Of the compensation provided to households, the changes to income tax rates and thresholds accounted for $8 billion of the $15.4 billion of assistance provided to low-to middle-income households.[15]

‘Nominal’ and ‘effective’ tax-free thresholds and tax rates

Income tax thresholds and tax rates are set out in numerical values in the Income Tax Rates Act 1986 (ITRA). However, these nominal values can be affected by the application of various tax offsets (also referred to as rebates) that taxpayers may be eligible for. Taking account of these offsets, taxpayers may face different effective thresholds in the assessment of their taxable income.

One important tax offset in the application of the tax-free threshold is the low income tax offset (LITO). As the LITO in 2012–13 is available to all individuals below a specified taxable income threshold ($66,667), it creates an effective tax free threshold at a point higher ($20,542) than the nominal threshold ($18,200). With the maximum LITO ($445) withdrawn at a rate of 1.5 per cent for those with a taxable income of more than $37,000, all taxpayers up to the maximum threshold ($66,667) face an effective tax rate this is different to the nominal tax rates that apply in the absence of the LITO (Figure 2).

Figure 2 Effective marginal tax rates (EMTRs) including LITO and the Medicare levy for an individual (2010–11 and 2012–13)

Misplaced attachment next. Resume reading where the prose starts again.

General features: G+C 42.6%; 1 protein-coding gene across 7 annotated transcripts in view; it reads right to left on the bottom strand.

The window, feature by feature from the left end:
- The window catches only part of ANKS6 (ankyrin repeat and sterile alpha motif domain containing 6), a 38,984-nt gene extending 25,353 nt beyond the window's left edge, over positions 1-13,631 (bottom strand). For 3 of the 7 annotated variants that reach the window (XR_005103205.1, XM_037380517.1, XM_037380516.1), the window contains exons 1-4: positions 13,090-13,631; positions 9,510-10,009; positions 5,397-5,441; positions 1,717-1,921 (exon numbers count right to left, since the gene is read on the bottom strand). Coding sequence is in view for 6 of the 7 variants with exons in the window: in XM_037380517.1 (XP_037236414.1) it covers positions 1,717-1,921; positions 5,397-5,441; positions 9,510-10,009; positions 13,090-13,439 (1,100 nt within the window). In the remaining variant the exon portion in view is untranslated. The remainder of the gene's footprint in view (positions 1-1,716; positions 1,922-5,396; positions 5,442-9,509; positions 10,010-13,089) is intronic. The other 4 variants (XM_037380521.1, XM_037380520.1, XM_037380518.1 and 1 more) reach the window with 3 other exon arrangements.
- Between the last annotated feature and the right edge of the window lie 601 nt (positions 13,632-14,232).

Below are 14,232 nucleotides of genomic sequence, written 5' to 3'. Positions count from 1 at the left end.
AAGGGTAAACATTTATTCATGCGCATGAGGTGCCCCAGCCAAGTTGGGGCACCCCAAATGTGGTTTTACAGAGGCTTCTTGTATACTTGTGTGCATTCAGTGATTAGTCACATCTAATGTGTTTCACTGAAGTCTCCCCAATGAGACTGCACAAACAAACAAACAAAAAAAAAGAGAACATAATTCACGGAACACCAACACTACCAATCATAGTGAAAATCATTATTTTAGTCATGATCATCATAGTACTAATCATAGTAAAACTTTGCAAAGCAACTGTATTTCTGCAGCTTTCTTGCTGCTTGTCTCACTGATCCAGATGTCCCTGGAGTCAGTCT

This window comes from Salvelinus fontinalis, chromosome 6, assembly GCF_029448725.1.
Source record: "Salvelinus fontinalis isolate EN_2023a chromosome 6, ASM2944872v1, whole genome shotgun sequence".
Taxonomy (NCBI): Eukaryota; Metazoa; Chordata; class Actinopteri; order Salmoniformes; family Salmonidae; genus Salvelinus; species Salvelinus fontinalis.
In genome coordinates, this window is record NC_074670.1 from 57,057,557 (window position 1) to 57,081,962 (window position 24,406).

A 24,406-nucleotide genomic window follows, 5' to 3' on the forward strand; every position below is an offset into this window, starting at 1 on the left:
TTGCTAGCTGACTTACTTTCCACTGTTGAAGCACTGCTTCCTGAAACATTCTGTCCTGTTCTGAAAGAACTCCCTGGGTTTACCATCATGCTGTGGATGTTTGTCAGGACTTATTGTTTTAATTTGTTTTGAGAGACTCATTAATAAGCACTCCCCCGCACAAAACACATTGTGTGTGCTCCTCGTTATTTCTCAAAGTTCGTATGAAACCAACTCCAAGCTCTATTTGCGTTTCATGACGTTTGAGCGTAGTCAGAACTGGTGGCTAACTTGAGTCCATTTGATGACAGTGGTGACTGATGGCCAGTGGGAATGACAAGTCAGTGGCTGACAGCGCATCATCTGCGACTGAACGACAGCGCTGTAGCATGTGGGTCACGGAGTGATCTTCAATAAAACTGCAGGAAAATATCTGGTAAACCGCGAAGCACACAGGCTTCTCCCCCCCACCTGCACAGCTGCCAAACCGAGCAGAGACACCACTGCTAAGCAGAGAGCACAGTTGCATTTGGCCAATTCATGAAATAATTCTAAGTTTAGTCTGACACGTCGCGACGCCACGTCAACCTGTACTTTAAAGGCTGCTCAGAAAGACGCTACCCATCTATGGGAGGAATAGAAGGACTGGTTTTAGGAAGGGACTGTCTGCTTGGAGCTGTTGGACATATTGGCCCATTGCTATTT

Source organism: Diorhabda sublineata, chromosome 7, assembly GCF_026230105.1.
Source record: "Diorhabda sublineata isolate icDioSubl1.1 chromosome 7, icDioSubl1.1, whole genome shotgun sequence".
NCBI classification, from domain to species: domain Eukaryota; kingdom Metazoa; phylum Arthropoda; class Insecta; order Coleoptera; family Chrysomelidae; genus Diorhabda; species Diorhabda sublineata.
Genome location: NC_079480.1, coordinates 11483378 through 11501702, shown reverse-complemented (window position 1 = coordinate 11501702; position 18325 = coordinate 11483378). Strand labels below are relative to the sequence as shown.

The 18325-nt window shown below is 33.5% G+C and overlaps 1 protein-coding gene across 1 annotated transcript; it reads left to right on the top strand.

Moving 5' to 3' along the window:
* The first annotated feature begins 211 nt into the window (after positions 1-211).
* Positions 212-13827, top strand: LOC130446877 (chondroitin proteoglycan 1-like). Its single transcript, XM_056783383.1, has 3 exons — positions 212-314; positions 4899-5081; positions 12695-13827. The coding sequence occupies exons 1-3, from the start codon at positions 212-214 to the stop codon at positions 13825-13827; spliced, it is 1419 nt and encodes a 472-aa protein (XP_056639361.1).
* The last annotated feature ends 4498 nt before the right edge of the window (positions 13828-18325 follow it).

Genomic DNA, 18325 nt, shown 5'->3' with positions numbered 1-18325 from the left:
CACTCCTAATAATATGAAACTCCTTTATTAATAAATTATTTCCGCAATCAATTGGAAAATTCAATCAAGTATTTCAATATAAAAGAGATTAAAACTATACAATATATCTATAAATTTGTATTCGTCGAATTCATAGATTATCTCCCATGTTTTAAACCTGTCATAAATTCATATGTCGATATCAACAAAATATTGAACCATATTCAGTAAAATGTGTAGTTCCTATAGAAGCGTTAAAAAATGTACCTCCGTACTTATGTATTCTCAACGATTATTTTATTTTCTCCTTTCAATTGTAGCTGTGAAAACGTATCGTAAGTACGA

Figure 2 Effective marginal tax rates (EMTRs) including LITO and the Medicare levy for an individual (2010–11 and 2012–13) 

Source: Australian Government, Tax reform: next steps for Australia, Tax forum discussion paper, Canberra, 2011, p. 10, accessed 27 November 2013.

Income tax changes implemented as part of the Clean Energy Future package

The major changes to income tax arrangements as part of the Clean Energy Future package were to:

  • increase the nominal tax-free threshold from $6,001 to $18,201 from 2012–13 and then to $19,401 from
    2015–16
  • reduce the Low Income Tax Offset (LITO) from $1,500 to $445 from 2012–13 and then to $300 from 2015–16, with changes to the withdrawal thresholds and rates and
  • increase the marginal tax rate for those earning between $37,000 and $80,000 from 30 per cent to 32.5 per cent in 2012–13 and then to 33 per cent from 2015–16.

A summary of these changes in presented in Table 2.

Table 2 Changes to income tax scales and the low income tax offset related to the implementation of the CPM

  2011–12 2012–13 2015–16
  Threshold ($) Marginal rate Threshold ($) Marginal rate Threshold ($) Marginal rate
1st rate 6,001 15% 18,201 19% 19,401 19%
2nd rate 37,001 30% 37,001 32.5% 37,001 33%
3rd rate 80,001 37% 80,001 37% 80,001 37%
4th rate 180,001 45% 180,001 45% 180,001 45%
Effective tax-free threshold 16,000   20,542   20,979  
Low income tax offset 1,500 4% withdrawal rate from 30,000 445 1.5% withdrawal rate from 37,000 300 1.0% withdrawal rate from 37,000

Source: Australian Government, Securing a clean energy future: the Australian Government’s climate change plan, op. cit., p. 42.

The effect of these income tax changes was to deliver an annual tax cut of at least $300 for taxpayers with a taxable income of between $18,000 and $68,000 in 2012–13 (Figure 3). When the second round of changes were to be implemented in 2015–16, an annual tax cut of $228 would have been received by taxpayers with a taxable income of between $22,000 and $37,000, with the amount of tax cut declining after this income threshold.